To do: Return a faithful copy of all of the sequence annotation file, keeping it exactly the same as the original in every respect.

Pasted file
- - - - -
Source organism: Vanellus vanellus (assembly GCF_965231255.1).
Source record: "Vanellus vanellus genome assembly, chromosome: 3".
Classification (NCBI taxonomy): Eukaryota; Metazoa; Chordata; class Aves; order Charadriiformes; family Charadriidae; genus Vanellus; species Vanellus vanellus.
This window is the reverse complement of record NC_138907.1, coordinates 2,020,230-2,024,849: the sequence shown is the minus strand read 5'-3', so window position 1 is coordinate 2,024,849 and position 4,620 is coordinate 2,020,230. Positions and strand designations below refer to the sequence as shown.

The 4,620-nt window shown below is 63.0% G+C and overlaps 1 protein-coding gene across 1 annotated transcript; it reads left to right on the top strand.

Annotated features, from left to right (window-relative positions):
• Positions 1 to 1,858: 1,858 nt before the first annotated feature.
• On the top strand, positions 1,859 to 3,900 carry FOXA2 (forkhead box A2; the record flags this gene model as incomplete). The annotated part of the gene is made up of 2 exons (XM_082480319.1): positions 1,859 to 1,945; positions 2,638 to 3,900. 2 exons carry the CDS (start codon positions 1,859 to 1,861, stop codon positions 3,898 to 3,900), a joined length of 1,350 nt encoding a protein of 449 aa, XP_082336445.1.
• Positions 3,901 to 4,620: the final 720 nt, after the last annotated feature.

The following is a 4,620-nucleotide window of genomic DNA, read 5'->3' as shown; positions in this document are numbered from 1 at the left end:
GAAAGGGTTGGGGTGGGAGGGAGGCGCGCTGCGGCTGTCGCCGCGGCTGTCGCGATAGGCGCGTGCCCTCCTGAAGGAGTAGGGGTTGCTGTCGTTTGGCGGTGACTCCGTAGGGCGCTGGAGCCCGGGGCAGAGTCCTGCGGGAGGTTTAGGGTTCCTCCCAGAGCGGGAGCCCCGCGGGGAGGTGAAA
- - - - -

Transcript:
Source organism: Vanellus vanellus (assembly GCF_965231255.1).
Source record: "Vanellus vanellus genome assembly, chromosome: 3".
Classification (NCBI taxonomy): Eukaryota; Metazoa; Chordata; class Aves; order Charadriiformes; family Charadriidae; genus Vanellus; species Vanellus vanellus.
This window is the reverse complement of record NC_138907.1, coordinates 2,020,230-2,024,849: the sequence shown is the minus strand read 5'-3', so window position 1 is coordinate 2,024,849 and position 4,620 is coordinate 2,020,230. Positions and strand designations below refer to the sequence as shown.

The 4,620-nt window shown below is 63.0% G+C and overlaps 1 protein-coding gene across 1 annotated transcript; it reads left to right on the top strand.

Annotated features, from left to right (window-relative positions):
• Positions 1 to 1,858: 1,858 nt before the first annotated feature.
• On the top strand, positions 1,859 to 3,900 carry FOXA2 (forkhead box A2; the record flags this gene model as incomplete). The annotated part of the gene is made up of 2 exons (XM_082480319.1): positions 1,859 to 1,945; positions 2,638 to 3,900. 2 exons carry the CDS (start codon positions 1,859 to 1,861, stop codon positions 3,898 to 3,900), a joined length of 1,350 nt encoding a protein of 449 aa, XP_082336445.1.
• Positions 3,901 to 4,620: the final 720 nt, after the last annotated feature.

The following is a 4,620-nucleotide window of genomic DNA, read 5'->3' as shown; positions in this document are numbered from 1 at the left end:
GAAAGGGTTGGGGTGGGAGGGAGGCGCGCTGCGGCTGTCGCCGCGGCTGTCGCGATAGGCGCGTGCCCTCCTGAAGGAGTAGGGGTTGCTGTCGTTTGGCGGTGACTCCGTAGGGCGCTGGAGCCCGGGGCAGAGTCCTGCGGGAGGTTTAGGGTTCCTCCCAGAGCGGGAGCCCCGCGGGGAGGTGAAA